which is fortunate because lunch has arrived and it is being dished out by Phyllis and a new probationer nurse. Who wants mash and peas? the probationer is asking over the hubbub of random squawks, hawks, smacks and slaps. No need to ask, love, Phyllis intervenes; her voice kindly, almost mumsy, they all have everything. And they do. Mash, mince, peas, rhubarb, custard, and a cup of tea. Except it is not in a cup, it is in the bowl along with everything else; a crude palette of organic slop slowly blending into a homogenous morass of choleric shade and consistency. Saves on washing up. Phyllis is nipping the tender bud of objection about to emerge from the round O of the probationers mouth. All goes down the same way. Go and feed Amy now, be sure she eats it all. Amy watches as the young woman approaches. She flinches when the spoon appears suddenly to the left of her involuntarily averted face and pushes into her mouth. Amy has been choked before by novices and then slapped for choking. She has spent two days tied, hungry as a street dog, to a pillar in the middle of the ward as punishment. Amy does not want to choke. But this girl is gentle. Her eyes are kindly, like Phylliss eyes, and she looks often to Phyllis as if for reassurance. Amy wonders if this is Phylliss daughter but they do not look much alike. If Amy could, she would say that Phyllis had the round, ruddy look of a middleaged Welsh woman for whom hard graft had been her lifelong companion, while this girl was slight with a daintiness about her. Instead of Phylliss faded cassock black crown, there was a powder puff of fair curls fluffing out from beneath her neat nurses cap. She your favourite, is she? Derek has sidled up to them and is giving the probationer a look he learned long ago. Amy knows that look and she propels the bowl out of the nurses

hand in a sudden paroxysm of disgust. She knows the look and she knows Derek. Oh yes, she knows Derek. Phyllis comes rushing over, shouting for mops and buckets and telling Derek to look sharp and get his backside moving; there are canteen trolleys to be shifted. Derek himself shifts from leery to laconic then mooches off, casting a vaguely hopeful glance over his shoulder at the three women. Phyllis is soothing the probationer and smearing gravy down her apron as she scrubs ineffectually at the mess with a handkerchief. You just wipe your eyes, Carrie, nothings broken, just a bit of dinner on the floor. She turns to Amy, You too, my lovely, and she reaches out to both of them, her hands momentarily resting on their shoulders and rubbing that comforting rub mothers employ as a universal healer. She looks at Amy and Carrie, My two beautiful girls. They all pause there for a tick of the clock that bridges a new moment when the truth will be known, and an old one when Amy barely knew it herself. A crash. Edies wheelchair has capsized, and the world ticks on. But Amy has seen something, remembered something; caught the tail of something that has been suppressed by the horror and tedium, nihilism and victimisation of life in the asylum, the safe place, the prison.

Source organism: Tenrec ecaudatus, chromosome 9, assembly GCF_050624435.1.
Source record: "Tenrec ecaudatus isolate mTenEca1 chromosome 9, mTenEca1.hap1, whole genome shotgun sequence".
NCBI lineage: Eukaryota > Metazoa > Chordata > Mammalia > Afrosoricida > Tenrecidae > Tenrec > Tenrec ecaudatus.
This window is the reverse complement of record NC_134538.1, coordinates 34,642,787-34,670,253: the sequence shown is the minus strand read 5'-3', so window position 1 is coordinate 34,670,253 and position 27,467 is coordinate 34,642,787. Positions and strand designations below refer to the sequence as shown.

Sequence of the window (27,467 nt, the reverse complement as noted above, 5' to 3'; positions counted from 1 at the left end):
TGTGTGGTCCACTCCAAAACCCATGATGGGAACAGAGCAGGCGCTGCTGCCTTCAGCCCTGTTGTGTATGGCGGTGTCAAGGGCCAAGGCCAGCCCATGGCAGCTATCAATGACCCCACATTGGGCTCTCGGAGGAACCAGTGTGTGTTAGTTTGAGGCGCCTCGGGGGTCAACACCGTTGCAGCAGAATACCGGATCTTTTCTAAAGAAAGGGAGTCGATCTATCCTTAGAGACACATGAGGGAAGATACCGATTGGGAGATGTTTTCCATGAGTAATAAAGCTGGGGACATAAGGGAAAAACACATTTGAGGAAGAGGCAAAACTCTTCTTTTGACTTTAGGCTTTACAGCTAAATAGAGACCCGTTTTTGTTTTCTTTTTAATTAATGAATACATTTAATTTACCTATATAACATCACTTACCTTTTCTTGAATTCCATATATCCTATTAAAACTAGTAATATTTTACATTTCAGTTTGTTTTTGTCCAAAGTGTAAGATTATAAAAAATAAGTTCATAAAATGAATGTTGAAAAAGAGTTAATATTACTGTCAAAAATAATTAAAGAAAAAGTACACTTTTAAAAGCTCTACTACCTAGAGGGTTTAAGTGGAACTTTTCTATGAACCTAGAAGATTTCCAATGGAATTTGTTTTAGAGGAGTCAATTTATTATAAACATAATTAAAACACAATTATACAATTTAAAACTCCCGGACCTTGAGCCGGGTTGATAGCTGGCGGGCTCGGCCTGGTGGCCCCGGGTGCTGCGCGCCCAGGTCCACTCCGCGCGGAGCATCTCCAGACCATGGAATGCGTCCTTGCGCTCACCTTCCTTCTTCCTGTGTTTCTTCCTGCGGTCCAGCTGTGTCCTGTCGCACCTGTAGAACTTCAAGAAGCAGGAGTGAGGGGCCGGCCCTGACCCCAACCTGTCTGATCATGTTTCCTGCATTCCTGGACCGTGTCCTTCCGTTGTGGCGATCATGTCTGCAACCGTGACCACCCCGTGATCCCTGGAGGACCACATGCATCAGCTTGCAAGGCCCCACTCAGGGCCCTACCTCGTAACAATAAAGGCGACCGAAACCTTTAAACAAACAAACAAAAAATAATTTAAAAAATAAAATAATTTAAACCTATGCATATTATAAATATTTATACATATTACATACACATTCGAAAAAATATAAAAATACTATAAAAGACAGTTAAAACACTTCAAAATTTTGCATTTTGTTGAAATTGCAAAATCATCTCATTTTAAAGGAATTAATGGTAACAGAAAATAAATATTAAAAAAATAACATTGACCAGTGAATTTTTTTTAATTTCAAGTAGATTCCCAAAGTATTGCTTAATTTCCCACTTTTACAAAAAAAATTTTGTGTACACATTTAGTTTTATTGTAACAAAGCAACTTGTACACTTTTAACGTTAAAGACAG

A deep darkness broken by a flood of light; a bed flooded by a sluice of hot, salty fluid. The light comes from a torch; the water from inside her, at first hot then cooling rapidly in the sharp cold of the tiled bathroom with its ranks of silent, drowning tubs. Amys body contracts, heaves and flails while a deep, deep pain turns her inside out and cascades more hot fluid out of her onto the rough sheet.

Dark faces flit in and out of the light as the torch is waved around. There is a hissed exchange that comes from another universe as tides of pain pull Amy in and out of consciousness. Get her knees out of the way. Well, hold the torch steady. Not up there, down here, stupid. Where do you think its coming from, her ear? Can I look? Piss off, moron! Another voice, softer. Ssh, youre frightening her. Then more loudly, Try to stay still, Amy love, so we can see what were doing. Hush your voice; do you want the Night Super down here? Jesus! Then Amy howls; a lupine cry from the soul that marks a primeval rite of passage. By the time the echoes have faded, a man unknowing becomes a father, a woman becomes a mother, and a mother loses a child.

Image adapted from John Donovans 1991 photograph, Friern Barnet Archive Attempts to contact the website, the photographer, and the person who posted the image have been unsuccessful.

Suzanne Conboy-Hill 2014